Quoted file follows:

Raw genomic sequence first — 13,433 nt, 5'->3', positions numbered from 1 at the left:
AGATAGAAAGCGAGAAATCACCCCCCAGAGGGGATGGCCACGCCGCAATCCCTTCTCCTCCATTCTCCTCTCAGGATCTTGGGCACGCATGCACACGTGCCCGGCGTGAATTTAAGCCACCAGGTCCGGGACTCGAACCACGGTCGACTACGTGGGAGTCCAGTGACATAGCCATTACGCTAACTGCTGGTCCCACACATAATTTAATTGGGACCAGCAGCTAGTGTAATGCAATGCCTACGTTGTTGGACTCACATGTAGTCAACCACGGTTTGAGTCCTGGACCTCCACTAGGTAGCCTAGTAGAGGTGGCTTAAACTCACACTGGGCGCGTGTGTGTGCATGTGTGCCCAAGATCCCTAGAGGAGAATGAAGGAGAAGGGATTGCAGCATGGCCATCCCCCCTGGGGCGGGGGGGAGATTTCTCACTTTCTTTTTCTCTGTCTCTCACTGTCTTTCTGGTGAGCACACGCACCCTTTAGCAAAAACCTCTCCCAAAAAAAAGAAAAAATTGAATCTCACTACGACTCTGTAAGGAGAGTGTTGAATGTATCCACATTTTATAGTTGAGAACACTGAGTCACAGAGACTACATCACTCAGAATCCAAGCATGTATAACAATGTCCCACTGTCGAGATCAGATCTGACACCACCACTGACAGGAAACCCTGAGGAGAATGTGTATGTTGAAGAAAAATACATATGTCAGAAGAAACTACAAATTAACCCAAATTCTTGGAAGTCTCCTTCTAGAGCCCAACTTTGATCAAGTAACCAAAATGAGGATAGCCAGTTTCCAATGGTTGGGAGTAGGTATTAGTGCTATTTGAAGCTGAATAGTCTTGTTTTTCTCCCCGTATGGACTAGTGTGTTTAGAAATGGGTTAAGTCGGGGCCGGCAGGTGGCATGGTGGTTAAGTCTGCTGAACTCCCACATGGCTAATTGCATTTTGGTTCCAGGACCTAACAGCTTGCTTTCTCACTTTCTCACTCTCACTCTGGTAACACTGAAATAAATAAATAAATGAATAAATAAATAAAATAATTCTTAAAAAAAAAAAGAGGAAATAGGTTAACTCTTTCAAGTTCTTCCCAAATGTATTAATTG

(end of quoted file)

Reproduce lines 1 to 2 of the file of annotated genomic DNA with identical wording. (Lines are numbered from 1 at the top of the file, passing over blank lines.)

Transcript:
Raw genomic sequence first — 13,433 nt, 5'->3', positions numbered from 1 at the left:
AGATAGAAAGCGAGAAATCACCCCCCAGAGGGGATGGCCACGCCGCAATCCCTTCTCCTCCATTCTCCTCTCAGGATCTTGGGCACGCATGCACACGTGCCCGGCGTGAATTTAAGCCACCAGGTCCGGGACTCGAACCACGGTCGACTACGTGGGAGTCCAGTGACATAGCCATTACGCTAACTGCTGGTCCCACACATAATTTAATTGGGACCAGCAGCTAGTGTAATGCAATGCCTACGTTGTTGGACTCACATGTAGTCAACCACGGTTTGAGTCCTGGACCTCCACTAGGTAGCCTAGTAGAGGTGGCTTAAACTCACACTGGGCGCGTGTGTGTGCATGTGTGCCCAAGATCCCTAGAGGAGAATGAAGGAGAAGGGATTGCAGCATGGCCATCCCCCCTGGGGCGGGGGGGAGATTTCTCACTTTCTTTTTCTCTGTCTCTCACTGTCTTTCTGGTGAGCACACGCACCCTTTAGCAAAAACCTCTCCCAAAAAAAAGAAAAAATTGAATCTCACTACGACTCTGTAAGGAGAGTGTTGAATGTATCCACATTTTATAGTTGAGAACACTGAGTCACAGAGACTACATCACTCAGAATCCAAGCATGTATAACAATGTCCCACTGTCGAGATCAGATCTGACACCACCACTGACAGGAAACCCTGAGGAGAATGTGTATGTTGAAGAAAAATACATATGTCAGAAGAAACTACAAATTAACCCAAATTCTTGGAAGTCTCCTTCTAGAGCCCAACTTTGATCAAGTAACCAAAATGAGGATAGCCAGTTTCCAATGGTTGGGAGTAGGTATTAGTGCTATTTGAAGCTGAATAGTCTTGTTTTTCTCCCCGTATGGACTAGTGTGTTTAGAAATGGGTTAAGTCGGGGCCGGCAGGTGGCATGGTGGTTAAGTCTGCTGAACTCCCACATGGCTAATTGCATTTTGGTTCCAGGACCTAACAGCTTGCTTTCTCACTTTCTCACTCTCACTCTGGTAACACTGAAATAAATAAATAAATGAATAAATAAATAAAATAATTCTTAAAAAAAAAAAGAGGAAATAGGTTAACTCTTTCAAGTTCTTCCCAAATGTATTAATTG